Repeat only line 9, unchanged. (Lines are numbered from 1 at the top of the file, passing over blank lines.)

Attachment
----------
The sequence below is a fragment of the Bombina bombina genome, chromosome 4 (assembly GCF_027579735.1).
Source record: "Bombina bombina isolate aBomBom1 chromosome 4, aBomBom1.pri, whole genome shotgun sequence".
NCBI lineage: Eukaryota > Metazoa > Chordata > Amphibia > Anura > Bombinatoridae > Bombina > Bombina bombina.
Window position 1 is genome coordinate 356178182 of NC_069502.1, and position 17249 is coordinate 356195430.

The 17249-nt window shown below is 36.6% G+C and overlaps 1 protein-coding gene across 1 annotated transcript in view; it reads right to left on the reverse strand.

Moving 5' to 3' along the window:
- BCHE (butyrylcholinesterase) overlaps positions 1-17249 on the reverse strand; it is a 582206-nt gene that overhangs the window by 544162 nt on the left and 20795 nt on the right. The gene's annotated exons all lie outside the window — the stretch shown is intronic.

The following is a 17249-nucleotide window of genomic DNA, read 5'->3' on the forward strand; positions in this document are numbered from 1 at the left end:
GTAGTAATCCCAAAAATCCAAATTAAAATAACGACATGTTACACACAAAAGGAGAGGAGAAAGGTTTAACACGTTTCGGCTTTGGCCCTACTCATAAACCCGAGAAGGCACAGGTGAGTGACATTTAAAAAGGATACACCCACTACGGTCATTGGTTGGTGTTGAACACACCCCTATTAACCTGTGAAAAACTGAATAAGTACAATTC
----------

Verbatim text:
GTAGTAATCCCAAAAATCCAAATTAAAATAACGACATGTTACACACAAAAGGAGAGGAGAAAGGTTTAACACGTTTCGGCTTTGGCCCTACTCATAAACCCGAGAAGGCACAGGTGAGTGACATTTAAAAAGGATACACCCACTACGGTCATTGGTTGGTGTTGAACACACCCCTATTAACCTGTGAAAAACTGAATAAGTACAATTC